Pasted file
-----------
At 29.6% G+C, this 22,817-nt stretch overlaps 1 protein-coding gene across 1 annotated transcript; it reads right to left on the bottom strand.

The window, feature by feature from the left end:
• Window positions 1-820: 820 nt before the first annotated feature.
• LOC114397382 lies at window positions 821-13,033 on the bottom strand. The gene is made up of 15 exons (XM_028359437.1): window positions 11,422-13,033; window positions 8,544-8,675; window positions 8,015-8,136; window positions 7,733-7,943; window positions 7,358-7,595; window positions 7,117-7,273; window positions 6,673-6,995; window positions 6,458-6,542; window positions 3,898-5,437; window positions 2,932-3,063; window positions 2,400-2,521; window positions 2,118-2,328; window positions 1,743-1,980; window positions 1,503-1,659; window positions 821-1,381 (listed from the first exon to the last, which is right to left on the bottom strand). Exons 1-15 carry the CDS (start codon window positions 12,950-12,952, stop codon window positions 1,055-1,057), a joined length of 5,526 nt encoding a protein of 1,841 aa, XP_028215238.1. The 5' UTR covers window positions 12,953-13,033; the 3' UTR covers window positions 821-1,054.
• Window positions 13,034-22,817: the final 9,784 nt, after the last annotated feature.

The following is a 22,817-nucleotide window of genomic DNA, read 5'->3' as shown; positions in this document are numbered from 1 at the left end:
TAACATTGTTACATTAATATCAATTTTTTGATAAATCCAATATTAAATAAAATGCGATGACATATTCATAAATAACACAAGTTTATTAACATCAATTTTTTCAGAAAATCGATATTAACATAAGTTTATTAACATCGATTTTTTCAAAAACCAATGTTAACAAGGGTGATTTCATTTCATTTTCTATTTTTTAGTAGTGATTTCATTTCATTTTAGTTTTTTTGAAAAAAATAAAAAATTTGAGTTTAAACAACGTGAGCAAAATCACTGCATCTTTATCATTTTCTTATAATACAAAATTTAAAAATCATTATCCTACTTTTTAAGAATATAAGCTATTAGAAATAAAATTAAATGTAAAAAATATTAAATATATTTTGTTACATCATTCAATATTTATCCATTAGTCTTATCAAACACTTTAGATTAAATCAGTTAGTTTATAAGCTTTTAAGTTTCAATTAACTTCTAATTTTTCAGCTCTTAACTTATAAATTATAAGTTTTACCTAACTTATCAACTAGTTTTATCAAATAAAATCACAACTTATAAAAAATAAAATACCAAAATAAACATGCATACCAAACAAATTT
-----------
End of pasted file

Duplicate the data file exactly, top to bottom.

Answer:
At 29.6% G+C, this 22,817-nt stretch overlaps 1 protein-coding gene across 1 annotated transcript; it reads right to left on the bottom strand.

The window, feature by feature from the left end:
• Window positions 1-820: 820 nt before the first annotated feature.
• LOC114397382 lies at window positions 821-13,033 on the bottom strand. The gene is made up of 15 exons (XM_028359437.1): window positions 11,422-13,033; window positions 8,544-8,675; window positions 8,015-8,136; window positions 7,733-7,943; window positions 7,358-7,595; window positions 7,117-7,273; window positions 6,673-6,995; window positions 6,458-6,542; window positions 3,898-5,437; window positions 2,932-3,063; window positions 2,400-2,521; window positions 2,118-2,328; window positions 1,743-1,980; window positions 1,503-1,659; window positions 821-1,381 (listed from the first exon to the last, which is right to left on the bottom strand). Exons 1-15 carry the CDS (start codon window positions 12,950-12,952, stop codon window positions 1,055-1,057), a joined length of 5,526 nt encoding a protein of 1,841 aa, XP_028215238.1. The 5' UTR covers window positions 12,953-13,033; the 3' UTR covers window positions 821-1,054.
• Window positions 13,034-22,817: the final 9,784 nt, after the last annotated feature.

The following is a 22,817-nucleotide window of genomic DNA, read 5'->3' as shown; positions in this document are numbered from 1 at the left end:
TAACATTGTTACATTAATATCAATTTTTTGATAAATCCAATATTAAATAAAATGCGATGACATATTCATAAATAACACAAGTTTATTAACATCAATTTTTTCAGAAAATCGATATTAACATAAGTTTATTAACATCGATTTTTTCAAAAACCAATGTTAACAAGGGTGATTTCATTTCATTTTCTATTTTTTAGTAGTGATTTCATTTCATTTTAGTTTTTTTGAAAAAAATAAAAAATTTGAGTTTAAACAACGTGAGCAAAATCACTGCATCTTTATCATTTTCTTATAATACAAAATTTAAAAATCATTATCCTACTTTTTAAGAATATAAGCTATTAGAAATAAAATTAAATGTAAAAAATATTAAATATATTTTGTTACATCATTCAATATTTATCCATTAGTCTTATCAAACACTTTAGATTAAATCAGTTAGTTTATAAGCTTTTAAGTTTCAATTAACTTCTAATTTTTCAGCTCTTAACTTATAAATTATAAGTTTTACCTAACTTATCAACTAGTTTTATCAAATAAAATCACAACTTATAAAAAATAAAATACCAAAATAAACATGCATACCAAACAAATTT